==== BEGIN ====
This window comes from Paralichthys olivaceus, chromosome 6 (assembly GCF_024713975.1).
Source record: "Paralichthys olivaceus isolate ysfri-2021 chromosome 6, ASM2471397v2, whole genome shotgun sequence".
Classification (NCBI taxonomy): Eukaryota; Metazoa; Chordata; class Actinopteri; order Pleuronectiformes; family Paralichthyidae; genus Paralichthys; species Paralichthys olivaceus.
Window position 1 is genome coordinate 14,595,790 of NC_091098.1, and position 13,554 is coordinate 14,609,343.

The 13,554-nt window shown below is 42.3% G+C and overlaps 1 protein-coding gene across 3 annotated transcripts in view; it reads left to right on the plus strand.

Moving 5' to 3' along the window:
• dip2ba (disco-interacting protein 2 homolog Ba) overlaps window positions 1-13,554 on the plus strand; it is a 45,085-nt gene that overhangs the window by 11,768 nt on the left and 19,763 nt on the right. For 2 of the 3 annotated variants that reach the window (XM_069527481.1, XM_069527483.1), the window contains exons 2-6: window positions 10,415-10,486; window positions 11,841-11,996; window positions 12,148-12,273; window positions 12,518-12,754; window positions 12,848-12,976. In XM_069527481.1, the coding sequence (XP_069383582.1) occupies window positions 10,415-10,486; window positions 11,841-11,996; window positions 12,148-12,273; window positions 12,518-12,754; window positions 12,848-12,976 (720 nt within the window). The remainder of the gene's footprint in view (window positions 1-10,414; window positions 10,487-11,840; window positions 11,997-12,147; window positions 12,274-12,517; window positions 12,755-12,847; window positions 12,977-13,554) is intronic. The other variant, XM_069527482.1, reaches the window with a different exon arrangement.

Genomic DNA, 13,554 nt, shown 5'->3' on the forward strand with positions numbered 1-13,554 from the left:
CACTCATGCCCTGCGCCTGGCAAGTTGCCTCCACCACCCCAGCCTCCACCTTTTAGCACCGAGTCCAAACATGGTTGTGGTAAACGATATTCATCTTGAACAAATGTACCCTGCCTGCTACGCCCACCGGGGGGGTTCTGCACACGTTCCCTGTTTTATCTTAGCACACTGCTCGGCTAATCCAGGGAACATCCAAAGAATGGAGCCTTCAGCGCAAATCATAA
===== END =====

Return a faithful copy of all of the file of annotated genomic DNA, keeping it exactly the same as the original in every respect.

This window comes from Paralichthys olivaceus, chromosome 6 (assembly GCF_024713975.1).
Source record: "Paralichthys olivaceus isolate ysfri-2021 chromosome 6, ASM2471397v2, whole genome shotgun sequence".
Classification (NCBI taxonomy): Eukaryota; Metazoa; Chordata; class Actinopteri; order Pleuronectiformes; family Paralichthyidae; genus Paralichthys; species Paralichthys olivaceus.
Window position 1 is genome coordinate 14,595,790 of NC_091098.1, and position 13,554 is coordinate 14,609,343.

The 13,554-nt window shown below is 42.3% G+C and overlaps 1 protein-coding gene across 3 annotated transcripts in view; it reads left to right on the plus strand.

Moving 5' to 3' along the window:
• dip2ba (disco-interacting protein 2 homolog Ba) overlaps window positions 1-13,554 on the plus strand; it is a 45,085-nt gene that overhangs the window by 11,768 nt on the left and 19,763 nt on the right. For 2 of the 3 annotated variants that reach the window (XM_069527481.1, XM_069527483.1), the window contains exons 2-6: window positions 10,415-10,486; window positions 11,841-11,996; window positions 12,148-12,273; window positions 12,518-12,754; window positions 12,848-12,976. In XM_069527481.1, the coding sequence (XP_069383582.1) occupies window positions 10,415-10,486; window positions 11,841-11,996; window positions 12,148-12,273; window positions 12,518-12,754; window positions 12,848-12,976 (720 nt within the window). The remainder of the gene's footprint in view (window positions 1-10,414; window positions 10,487-11,840; window positions 11,997-12,147; window positions 12,274-12,517; window positions 12,755-12,847; window positions 12,977-13,554) is intronic. The other variant, XM_069527482.1, reaches the window with a different exon arrangement.

Genomic DNA, 13,554 nt, shown 5'->3' on the forward strand with positions numbered 1-13,554 from the left:
CACTCATGCCCTGCGCCTGGCAAGTTGCCTCCACCACCCCAGCCTCCACCTTTTAGCACCGAGTCCAAACATGGTTGTGGTAAACGATATTCATCTTGAACAAATGTACCCTGCCTGCTACGCCCACCGGGGGGGTTCTGCACACGTTCCCTGTTTTATCTTAGCACACTGCTCGGCTAATCCAGGGAACATCCAAAGAATGGAGCCTTCAGCGCAAATCATAA